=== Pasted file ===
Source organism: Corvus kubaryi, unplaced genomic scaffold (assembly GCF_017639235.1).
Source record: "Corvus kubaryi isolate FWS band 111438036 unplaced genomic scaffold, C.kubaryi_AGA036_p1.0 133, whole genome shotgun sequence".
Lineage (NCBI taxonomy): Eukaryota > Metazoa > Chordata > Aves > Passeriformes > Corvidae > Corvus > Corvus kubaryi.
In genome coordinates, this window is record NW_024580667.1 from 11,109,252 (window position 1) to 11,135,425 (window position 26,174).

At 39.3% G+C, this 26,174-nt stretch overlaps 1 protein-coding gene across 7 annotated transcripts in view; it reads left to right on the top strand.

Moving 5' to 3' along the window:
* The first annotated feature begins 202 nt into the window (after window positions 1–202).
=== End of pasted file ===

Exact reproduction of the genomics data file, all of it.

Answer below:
Source organism: Corvus kubaryi, unplaced genomic scaffold (assembly GCF_017639235.1).
Source record: "Corvus kubaryi isolate FWS band 111438036 unplaced genomic scaffold, C.kubaryi_AGA036_p1.0 133, whole genome shotgun sequence".
Lineage (NCBI taxonomy): Eukaryota > Metazoa > Chordata > Aves > Passeriformes > Corvidae > Corvus > Corvus kubaryi.
In genome coordinates, this window is record NW_024580667.1 from 11,109,252 (window position 1) to 11,135,425 (window position 26,174).

At 39.3% G+C, this 26,174-nt stretch overlaps 1 protein-coding gene across 7 annotated transcripts in view; it reads left to right on the top strand.

Moving 5' to 3' along the window:
* The first annotated feature begins 202 nt into the window (after window positions 1–202).